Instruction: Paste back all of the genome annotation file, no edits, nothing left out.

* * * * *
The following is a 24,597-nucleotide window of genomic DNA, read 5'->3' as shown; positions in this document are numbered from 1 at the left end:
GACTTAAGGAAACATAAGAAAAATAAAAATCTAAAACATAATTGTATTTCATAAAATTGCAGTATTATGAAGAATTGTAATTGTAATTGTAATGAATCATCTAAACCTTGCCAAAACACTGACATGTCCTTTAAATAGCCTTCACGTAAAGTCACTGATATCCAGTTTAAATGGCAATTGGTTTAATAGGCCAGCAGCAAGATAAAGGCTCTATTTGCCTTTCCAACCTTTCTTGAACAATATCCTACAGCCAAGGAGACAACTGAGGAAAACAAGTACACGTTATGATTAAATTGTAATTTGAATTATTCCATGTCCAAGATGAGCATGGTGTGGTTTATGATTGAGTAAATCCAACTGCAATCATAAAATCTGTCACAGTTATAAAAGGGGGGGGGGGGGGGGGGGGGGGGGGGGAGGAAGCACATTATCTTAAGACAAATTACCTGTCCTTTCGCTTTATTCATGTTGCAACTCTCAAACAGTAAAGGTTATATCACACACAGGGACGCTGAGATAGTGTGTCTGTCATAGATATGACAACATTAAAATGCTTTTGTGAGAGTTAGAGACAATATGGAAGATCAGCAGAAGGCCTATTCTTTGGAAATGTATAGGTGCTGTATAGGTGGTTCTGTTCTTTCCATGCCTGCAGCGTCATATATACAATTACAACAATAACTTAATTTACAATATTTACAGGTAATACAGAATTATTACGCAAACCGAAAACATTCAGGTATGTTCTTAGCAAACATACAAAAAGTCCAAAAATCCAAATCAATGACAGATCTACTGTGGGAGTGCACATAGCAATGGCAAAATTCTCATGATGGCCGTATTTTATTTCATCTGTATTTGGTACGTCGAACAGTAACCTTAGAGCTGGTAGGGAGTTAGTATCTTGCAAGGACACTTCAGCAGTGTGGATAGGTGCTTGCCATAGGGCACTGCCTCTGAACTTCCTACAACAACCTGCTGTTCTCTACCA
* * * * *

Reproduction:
The following is a 24,597-nucleotide window of genomic DNA, read 5'->3' as shown; positions in this document are numbered from 1 at the left end:
GACTTAAGGAAACATAAGAAAAATAAAAATCTAAAACATAATTGTATTTCATAAAATTGCAGTATTATGAAGAATTGTAATTGTAATTGTAATGAATCATCTAAACCTTGCCAAAACACTGACATGTCCTTTAAATAGCCTTCACGTAAAGTCACTGATATCCAGTTTAAATGGCAATTGGTTTAATAGGCCAGCAGCAAGATAAAGGCTCTATTTGCCTTTCCAACCTTTCTTGAACAATATCCTACAGCCAAGGAGACAACTGAGGAAAACAAGTACACGTTATGATTAAATTGTAATTTGAATTATTCCATGTCCAAGATGAGCATGGTGTGGTTTATGATTGAGTAAATCCAACTGCAATCATAAAATCTGTCACAGTTATAAAAGGGGGGGGGGGGGGGGGGGGGGGGGGGGAGGAAGCACATTATCTTAAGACAAATTACCTGTCCTTTCGCTTTATTCATGTTGCAACTCTCAAACAGTAAAGGTTATATCACACACAGGGACGCTGAGATAGTGTGTCTGTCATAGATATGACAACATTAAAATGCTTTTGTGAGAGTTAGAGACAATATGGAAGATCAGCAGAAGGCCTATTCTTTGGAAATGTATAGGTGCTGTATAGGTGGTTCTGTTCTTTCCATGCCTGCAGCGTCATATATACAATTACAACAATAACTTAATTTACAATATTTACAGGTAATACAGAATTATTACGCAAACCGAAAACATTCAGGTATGTTCTTAGCAAACATACAAAAAGTCCAAAAATCCAAATCAATGACAGATCTACTGTGGGAGTGCACATAGCAATGGCAAAATTCTCATGATGGCCGTATTTTATTTCATCTGTATTTGGTACGTCGAACAGTAACCTTAGAGCTGGTAGGGAGTTAGTATCTTGCAAGGACACTTCAGCAGTGTGGATAGGTGCTTGCCATAGGGCACTGCCTCTGAACTTCCTACAACAACCTGCTGTTCTCTACCA